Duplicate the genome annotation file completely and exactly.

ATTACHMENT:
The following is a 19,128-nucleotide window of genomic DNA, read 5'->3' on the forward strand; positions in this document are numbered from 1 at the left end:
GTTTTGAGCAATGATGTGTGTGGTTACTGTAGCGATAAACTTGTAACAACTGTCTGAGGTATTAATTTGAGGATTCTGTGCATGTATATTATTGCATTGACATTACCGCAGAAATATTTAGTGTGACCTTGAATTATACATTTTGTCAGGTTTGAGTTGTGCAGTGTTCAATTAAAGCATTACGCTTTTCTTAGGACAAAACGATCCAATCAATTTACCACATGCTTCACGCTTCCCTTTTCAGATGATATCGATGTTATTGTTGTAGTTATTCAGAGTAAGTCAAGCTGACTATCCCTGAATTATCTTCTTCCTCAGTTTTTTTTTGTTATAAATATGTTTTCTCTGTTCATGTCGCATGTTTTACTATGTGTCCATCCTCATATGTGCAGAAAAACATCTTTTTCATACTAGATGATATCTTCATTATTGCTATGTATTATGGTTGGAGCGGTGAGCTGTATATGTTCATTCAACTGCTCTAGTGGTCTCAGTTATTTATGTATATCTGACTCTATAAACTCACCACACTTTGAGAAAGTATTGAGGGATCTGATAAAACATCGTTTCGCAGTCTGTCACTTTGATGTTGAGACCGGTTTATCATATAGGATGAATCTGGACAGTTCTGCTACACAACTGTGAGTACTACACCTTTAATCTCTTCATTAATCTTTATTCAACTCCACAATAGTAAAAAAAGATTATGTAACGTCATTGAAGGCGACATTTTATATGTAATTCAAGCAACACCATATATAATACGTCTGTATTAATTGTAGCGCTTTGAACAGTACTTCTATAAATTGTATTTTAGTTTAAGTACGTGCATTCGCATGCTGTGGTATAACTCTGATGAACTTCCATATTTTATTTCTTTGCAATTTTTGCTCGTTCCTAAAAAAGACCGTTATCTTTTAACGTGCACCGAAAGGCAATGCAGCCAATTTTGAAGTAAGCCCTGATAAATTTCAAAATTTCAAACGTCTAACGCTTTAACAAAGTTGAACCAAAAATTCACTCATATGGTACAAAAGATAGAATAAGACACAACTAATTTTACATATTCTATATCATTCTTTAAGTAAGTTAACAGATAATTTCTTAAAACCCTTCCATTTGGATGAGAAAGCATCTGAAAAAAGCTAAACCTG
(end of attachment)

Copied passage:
The following is a 19,128-nucleotide window of genomic DNA, read 5'->3' on the forward strand; positions in this document are numbered from 1 at the left end:
GTTTTGAGCAATGATGTGTGTGGTTACTGTAGCGATAAACTTGTAACAACTGTCTGAGGTATTAATTTGAGGATTCTGTGCATGTATATTATTGCATTGACATTACCGCAGAAATATTTAGTGTGACCTTGAATTATACATTTTGTCAGGTTTGAGTTGTGCAGTGTTCAATTAAAGCATTACGCTTTTCTTAGGACAAAACGATCCAATCAATTTACCACATGCTTCACGCTTCCCTTTTCAGATGATATCGATGTTATTGTTGTAGTTATTCAGAGTAAGTCAAGCTGACTATCCCTGAATTATCTTCTTCCTCAGTTTTTTTTTGTTATAAATATGTTTTCTCTGTTCATGTCGCATGTTTTACTATGTGTCCATCCTCATATGTGCAGAAAAACATCTTTTTCATACTAGATGATATCTTCATTATTGCTATGTATTATGGTTGGAGCGGTGAGCTGTATATGTTCATTCAACTGCTCTAGTGGTCTCAGTTATTTATGTATATCTGACTCTATAAACTCACCACACTTTGAGAAAGTATTGAGGGATCTGATAAAACATCGTTTCGCAGTCTGTCACTTTGATGTTGAGACCGGTTTATCATATAGGATGAATCTGGACAGTTCTGCTACACAACTGTGAGTACTACACCTTTAATCTCTTCATTAATCTTTATTCAACTCCACAATAGTAAAAAAAGATTATGTAACGTCATTGAAGGCGACATTTTATATGTAATTCAAGCAACACCATATATAATACGTCTGTATTAATTGTAGCGCTTTGAACAGTACTTCTATAAATTGTATTTTAGTTTAAGTACGTGCATTCGCATGCTGTGGTATAACTCTGATGAACTTCCATATTTTATTTCTTTGCAATTTTTGCTCGTTCCTAAAAAAGACCGTTATCTTTTAACGTGCACCGAAAGGCAATGCAGCCAATTTTGAAGTAAGCCCTGATAAATTTCAAAATTTCAAACGTCTAACGCTTTAACAAAGTTGAACCAAAAATTCACTCATATGGTACAAAAGATAGAATAAGACACAACTAATTTTACATATTCTATATCATTCTTTAAGTAAGTTAACAGATAATTTCTTAAAACCCTTCCATTTGGATGAGAAAGCATCTGAAAAAAGCTAAACCTG